September 20, 2003: Rumsfeld: Okay, a couple of things before we start. I am not great with dates or times and I don't have a lot of notes that can be helpful. The last time we met you asserted things, saying, "You did this or you said that," as though you knew what I did, and you were wrong a lot.
Woodward: I apologize for that. It was based on NSC notes and what other people said.
Other people, exactly. And your assumption is, if somebody says that to you, that it is correct. Therefore you assert it to me. That causes me a lot of problems, because then I have to stop and say, "No, that's not right." Almost everything you asked me was premised with an assertion that was either incomplete or wrong, and it changed the whole nature of it. You'd be better off with me if you asked those questions about the premises in the question you want to ask.
My overall goal in this, because I have good relationship with President Bush and he wants me to do this, I think, as you know.
A couple of other things, I tend to ask a lot of questions of the people I work with and I tend to give very few orders. This place is so big and so complicated and there's so much that I don't know, that I probe and probe and probe and push and ask, "Well, why wasn't this done?" or "Shouldn't this be done?" but it's generally with a question mark at the end.
I've found that in my research.
I've read a lot of stuff about me that doesn't sound that way and I think you ought to have that fact in your head.
Next, I glanced, last night; I thumbed very fast through Myers' and Pace's transcripts, just to see what it. I thought that Myers -- I really went fast through Pace, but I read some of Myers. I thought Myers' interview was good. He did a good job of backing you off and putting things in context, and a useful thing to do.
I agree with that and that's why I talked to him. You know, he said like you -- he said, I can't tell you, and he was looking for his notebooks and he was trying to get certain things and he said, I can't tell you when this happened but what I can tell you is...
And that's good.
read a lot of history in my life, and I don't know if I got it from history, but I decided that it was enormously important that, if I was going to be an effective link between the President of the United States and the combatant commander, I knew my relationship with the President and the access and his interest and how he feels and his body language on things had to be communicated down to Tom Franks and through him to his people. So, I started spending a lot of time with Tom Franks and we've had dinner, and what have you, and talked on the phone. We talked here and we talked down there, and I decided it was of fundamental importance if we were going to have people's lives at risk. There needs to be a true channel from the President to me, to him; and from him, to me, to the President. I also took great pains to bring him in contact with the President as often as I could, and in some instances when I wasn't there so it would --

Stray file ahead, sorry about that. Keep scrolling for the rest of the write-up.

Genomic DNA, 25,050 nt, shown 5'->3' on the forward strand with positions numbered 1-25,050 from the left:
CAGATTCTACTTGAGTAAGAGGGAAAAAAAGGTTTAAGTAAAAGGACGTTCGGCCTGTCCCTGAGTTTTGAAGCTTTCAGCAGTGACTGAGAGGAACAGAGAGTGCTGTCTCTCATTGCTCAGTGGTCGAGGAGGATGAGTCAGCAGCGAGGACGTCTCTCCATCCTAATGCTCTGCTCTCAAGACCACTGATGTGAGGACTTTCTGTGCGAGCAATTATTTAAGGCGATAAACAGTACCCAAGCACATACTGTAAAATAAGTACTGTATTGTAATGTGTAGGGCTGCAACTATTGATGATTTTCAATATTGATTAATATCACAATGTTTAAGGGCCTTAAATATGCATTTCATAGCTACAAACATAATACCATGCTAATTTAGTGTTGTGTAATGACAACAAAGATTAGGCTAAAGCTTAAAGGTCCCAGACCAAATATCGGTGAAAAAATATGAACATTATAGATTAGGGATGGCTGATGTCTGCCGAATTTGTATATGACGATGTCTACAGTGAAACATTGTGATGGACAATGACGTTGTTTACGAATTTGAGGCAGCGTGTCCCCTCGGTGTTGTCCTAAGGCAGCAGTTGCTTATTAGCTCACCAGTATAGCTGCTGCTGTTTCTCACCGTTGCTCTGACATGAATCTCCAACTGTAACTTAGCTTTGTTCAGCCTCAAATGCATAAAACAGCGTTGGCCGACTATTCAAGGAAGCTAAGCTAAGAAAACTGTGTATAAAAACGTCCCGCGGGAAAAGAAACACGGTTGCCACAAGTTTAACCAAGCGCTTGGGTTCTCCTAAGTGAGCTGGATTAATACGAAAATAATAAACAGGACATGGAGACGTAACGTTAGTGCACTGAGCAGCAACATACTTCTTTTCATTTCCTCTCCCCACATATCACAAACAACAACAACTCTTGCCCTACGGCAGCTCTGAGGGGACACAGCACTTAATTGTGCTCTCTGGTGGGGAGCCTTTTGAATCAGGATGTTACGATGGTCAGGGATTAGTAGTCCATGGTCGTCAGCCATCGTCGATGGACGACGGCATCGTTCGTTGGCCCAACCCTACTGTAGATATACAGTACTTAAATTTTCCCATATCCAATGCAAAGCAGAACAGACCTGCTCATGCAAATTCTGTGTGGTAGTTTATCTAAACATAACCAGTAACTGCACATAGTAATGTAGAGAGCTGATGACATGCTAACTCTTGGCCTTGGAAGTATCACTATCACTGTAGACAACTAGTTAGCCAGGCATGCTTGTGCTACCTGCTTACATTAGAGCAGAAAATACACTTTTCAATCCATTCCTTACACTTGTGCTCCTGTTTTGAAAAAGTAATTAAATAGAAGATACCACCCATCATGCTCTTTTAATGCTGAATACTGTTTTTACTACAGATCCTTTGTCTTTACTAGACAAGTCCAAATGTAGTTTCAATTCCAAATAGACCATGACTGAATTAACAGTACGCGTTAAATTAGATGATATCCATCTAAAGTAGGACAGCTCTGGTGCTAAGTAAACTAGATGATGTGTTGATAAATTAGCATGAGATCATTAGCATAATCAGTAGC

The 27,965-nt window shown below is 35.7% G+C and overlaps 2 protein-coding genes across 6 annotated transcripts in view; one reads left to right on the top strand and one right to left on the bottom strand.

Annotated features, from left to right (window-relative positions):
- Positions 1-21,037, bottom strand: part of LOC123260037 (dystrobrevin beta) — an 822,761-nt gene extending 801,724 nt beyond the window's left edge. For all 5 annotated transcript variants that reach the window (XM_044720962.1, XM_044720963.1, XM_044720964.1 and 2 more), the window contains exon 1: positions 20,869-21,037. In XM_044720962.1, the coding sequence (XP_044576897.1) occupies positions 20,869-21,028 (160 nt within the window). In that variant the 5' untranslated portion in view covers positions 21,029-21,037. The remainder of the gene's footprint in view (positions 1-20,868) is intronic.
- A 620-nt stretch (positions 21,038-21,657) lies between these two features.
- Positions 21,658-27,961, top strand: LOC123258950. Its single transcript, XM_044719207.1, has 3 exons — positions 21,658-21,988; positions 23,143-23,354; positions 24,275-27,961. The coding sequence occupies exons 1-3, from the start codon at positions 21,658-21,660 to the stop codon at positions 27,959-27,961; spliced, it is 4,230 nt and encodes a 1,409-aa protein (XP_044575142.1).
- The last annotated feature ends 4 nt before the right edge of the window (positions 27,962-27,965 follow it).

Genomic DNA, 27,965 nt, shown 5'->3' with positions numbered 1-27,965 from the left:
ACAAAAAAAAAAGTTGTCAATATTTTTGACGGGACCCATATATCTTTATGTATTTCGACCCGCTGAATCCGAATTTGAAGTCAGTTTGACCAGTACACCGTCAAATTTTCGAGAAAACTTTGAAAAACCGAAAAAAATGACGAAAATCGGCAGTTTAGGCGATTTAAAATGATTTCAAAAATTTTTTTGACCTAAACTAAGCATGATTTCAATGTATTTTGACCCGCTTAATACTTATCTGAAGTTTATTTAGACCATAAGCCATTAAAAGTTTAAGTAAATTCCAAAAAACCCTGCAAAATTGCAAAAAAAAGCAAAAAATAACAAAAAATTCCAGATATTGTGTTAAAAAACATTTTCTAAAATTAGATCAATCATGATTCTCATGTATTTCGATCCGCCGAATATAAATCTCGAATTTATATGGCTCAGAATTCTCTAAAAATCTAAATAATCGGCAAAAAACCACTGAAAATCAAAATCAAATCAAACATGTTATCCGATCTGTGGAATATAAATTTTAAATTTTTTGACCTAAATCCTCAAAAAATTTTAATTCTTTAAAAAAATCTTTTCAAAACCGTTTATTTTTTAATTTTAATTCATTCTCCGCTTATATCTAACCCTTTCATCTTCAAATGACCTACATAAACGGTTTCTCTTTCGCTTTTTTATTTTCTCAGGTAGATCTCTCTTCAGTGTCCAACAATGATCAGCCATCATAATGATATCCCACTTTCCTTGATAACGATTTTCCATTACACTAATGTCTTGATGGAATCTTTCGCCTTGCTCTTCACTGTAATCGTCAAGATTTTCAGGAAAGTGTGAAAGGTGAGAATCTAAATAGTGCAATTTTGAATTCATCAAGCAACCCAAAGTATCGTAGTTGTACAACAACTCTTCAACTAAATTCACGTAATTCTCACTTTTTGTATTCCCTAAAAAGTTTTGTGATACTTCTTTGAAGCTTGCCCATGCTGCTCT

Like sending him to Crawford, in 2001, between Christmas and New Years.
And General Franks -- you said, you go down to Crawford, and you said, I'm not going without you. And you said, we'll see.
Okay. A general fact is that Tom -- first of all, just did a terrific job by my standards. He managed his information and his things. He was thinking very well and had things in his mind that he didn't always communicate to everybody. He carefully managed what he was thinking and how he communicated that with people. Most people were working off something other than a full picture. It ought not to be surprising that there were people who were critical of him.